2. Gone Girl
I went in expecting the worst and was rewarded with a brilliantly acted and well written piece of drama. I may have called the twist but the unravelling changed everything and made this an unexpected treat. A film with enough going on to justify it’s three hour length. Peter Jackson, I’m looking at you. The cast were superb. But the main scene stealer was Rosamund Pike. Remarkable. *Cough* Oscar *Cough*. Can Fincher do no wrong? (No, Alien 3 is awesome!)
3. 12 Years A Slave
A visceral and haunting film that delves into the human condition of one man’s plight into slavery. Steve McQueen certainly delivered one of his most ambitious, if slightly overhyped, projects to date. A harrowing story expertly acted by a fantastic cast. Ejiofor was unlucky not to win but he has certainly proved he can handle the leading role. This was all helped by an Oscar-winning supporting turn from newcomer Lupita Nyong’o and a sinister one from Michael Fassbender.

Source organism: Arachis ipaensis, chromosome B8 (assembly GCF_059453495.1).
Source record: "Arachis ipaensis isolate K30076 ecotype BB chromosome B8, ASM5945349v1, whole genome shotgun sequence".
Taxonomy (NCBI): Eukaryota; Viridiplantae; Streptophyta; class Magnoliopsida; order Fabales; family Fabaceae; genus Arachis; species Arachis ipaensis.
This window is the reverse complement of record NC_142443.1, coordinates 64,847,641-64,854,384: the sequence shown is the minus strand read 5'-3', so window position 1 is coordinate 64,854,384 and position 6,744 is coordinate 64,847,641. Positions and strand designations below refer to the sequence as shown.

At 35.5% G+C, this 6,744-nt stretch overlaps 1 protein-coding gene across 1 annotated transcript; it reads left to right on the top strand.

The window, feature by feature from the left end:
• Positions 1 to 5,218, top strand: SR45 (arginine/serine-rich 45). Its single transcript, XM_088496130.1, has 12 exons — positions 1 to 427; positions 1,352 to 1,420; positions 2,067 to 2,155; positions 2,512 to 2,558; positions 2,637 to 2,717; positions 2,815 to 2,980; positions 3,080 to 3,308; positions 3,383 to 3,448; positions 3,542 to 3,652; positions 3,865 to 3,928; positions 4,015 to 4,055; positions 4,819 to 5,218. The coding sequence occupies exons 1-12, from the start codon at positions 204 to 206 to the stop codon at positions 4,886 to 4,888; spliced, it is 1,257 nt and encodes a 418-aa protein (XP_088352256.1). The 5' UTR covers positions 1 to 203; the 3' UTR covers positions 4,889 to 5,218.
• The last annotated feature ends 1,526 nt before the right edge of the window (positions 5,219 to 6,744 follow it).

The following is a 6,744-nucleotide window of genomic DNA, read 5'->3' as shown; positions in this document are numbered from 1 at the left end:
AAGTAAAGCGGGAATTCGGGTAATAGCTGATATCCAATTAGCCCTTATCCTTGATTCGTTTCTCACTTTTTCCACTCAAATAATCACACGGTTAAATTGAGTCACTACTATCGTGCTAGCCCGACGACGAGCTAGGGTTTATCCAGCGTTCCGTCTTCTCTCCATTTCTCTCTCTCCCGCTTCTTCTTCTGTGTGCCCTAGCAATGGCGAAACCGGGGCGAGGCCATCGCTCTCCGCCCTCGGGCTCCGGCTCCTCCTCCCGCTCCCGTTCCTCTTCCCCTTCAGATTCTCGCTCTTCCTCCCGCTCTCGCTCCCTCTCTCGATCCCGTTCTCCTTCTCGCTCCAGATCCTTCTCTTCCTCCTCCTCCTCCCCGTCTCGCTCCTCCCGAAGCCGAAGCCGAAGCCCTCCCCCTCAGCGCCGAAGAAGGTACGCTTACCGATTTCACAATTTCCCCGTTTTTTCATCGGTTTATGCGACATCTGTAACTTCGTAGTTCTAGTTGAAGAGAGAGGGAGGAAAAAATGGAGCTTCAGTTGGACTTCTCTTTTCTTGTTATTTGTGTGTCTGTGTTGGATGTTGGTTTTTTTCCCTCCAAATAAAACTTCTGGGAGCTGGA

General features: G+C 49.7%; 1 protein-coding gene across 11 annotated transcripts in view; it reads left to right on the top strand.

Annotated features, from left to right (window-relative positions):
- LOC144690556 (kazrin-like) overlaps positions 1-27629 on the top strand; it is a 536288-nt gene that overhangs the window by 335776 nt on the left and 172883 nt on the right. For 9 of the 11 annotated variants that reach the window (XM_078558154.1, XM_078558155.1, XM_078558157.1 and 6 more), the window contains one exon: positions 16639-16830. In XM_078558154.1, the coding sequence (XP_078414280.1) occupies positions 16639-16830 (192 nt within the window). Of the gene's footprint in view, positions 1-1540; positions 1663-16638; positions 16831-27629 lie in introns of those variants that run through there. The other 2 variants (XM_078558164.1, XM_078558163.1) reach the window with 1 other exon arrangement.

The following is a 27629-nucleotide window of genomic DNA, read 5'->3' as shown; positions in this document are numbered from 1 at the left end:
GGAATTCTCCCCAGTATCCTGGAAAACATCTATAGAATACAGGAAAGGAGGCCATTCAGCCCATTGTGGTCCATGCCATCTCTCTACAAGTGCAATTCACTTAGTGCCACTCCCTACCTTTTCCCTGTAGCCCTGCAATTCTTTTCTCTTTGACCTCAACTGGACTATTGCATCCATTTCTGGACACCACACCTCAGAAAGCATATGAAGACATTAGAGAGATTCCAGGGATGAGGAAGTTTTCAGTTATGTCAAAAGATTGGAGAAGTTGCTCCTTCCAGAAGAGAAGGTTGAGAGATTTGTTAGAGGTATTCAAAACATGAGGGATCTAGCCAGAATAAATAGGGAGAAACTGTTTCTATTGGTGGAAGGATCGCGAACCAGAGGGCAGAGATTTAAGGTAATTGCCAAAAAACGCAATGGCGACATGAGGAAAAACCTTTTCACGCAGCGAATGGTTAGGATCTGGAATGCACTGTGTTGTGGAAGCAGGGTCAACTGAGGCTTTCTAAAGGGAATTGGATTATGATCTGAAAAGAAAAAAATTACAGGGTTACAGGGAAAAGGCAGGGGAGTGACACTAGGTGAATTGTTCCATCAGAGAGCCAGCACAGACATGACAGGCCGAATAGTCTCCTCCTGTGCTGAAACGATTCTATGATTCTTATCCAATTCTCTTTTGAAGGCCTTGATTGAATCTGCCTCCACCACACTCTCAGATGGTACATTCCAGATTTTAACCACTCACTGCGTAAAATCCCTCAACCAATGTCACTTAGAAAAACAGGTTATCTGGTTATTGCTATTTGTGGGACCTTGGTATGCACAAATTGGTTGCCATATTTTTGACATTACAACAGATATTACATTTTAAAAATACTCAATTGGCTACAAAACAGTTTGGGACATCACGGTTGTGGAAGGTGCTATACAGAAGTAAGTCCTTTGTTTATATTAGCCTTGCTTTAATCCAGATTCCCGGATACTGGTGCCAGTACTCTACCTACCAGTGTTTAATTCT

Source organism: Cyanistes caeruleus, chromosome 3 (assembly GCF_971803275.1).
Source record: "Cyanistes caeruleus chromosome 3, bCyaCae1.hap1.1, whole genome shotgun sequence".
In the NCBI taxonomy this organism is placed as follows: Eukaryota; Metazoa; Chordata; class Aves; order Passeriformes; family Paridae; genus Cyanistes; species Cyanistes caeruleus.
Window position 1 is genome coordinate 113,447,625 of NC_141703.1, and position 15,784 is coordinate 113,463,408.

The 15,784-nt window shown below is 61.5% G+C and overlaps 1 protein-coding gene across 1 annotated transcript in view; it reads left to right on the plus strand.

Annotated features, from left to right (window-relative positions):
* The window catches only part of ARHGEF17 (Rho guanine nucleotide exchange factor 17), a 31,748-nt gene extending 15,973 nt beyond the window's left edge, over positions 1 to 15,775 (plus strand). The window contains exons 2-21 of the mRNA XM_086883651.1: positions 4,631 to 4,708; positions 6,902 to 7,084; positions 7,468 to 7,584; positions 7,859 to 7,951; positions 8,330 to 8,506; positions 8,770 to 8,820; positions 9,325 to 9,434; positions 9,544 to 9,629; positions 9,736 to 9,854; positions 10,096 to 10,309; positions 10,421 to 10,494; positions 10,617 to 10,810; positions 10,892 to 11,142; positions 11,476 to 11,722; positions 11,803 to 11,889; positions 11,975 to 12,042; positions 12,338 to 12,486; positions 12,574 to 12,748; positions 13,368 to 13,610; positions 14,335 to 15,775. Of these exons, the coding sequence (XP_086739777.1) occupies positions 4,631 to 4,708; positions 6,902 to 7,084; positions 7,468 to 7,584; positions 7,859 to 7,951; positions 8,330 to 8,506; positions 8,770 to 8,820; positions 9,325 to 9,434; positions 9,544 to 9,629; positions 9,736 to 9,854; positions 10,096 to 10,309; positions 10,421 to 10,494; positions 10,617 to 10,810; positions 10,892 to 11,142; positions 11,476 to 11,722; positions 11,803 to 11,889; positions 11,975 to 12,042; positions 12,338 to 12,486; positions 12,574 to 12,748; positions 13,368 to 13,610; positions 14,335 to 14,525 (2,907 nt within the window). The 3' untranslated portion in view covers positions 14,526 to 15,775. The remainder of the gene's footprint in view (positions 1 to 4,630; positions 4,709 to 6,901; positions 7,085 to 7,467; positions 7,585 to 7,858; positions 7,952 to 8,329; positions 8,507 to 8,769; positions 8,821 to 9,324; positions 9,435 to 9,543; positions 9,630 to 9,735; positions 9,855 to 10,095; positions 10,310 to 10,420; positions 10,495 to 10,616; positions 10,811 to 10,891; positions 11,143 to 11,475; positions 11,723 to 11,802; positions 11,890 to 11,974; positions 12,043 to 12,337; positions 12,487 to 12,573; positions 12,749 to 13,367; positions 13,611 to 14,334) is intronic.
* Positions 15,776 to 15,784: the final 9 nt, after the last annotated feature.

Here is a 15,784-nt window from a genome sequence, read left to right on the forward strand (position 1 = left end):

4. August: Osage County
An underrated drama. A perfect showcase in acting. Meryl Streep proving yet again why she keeps getting those Oscar nods. A simple story revolving a family feud. But with a family of well written characters with a huge ensemble of talented characters made this one to watch for me. Its abrupt ending may have lost marks but it didn’t ruin great performances. Shame none of the contenders won this time round.
5. The Book Thief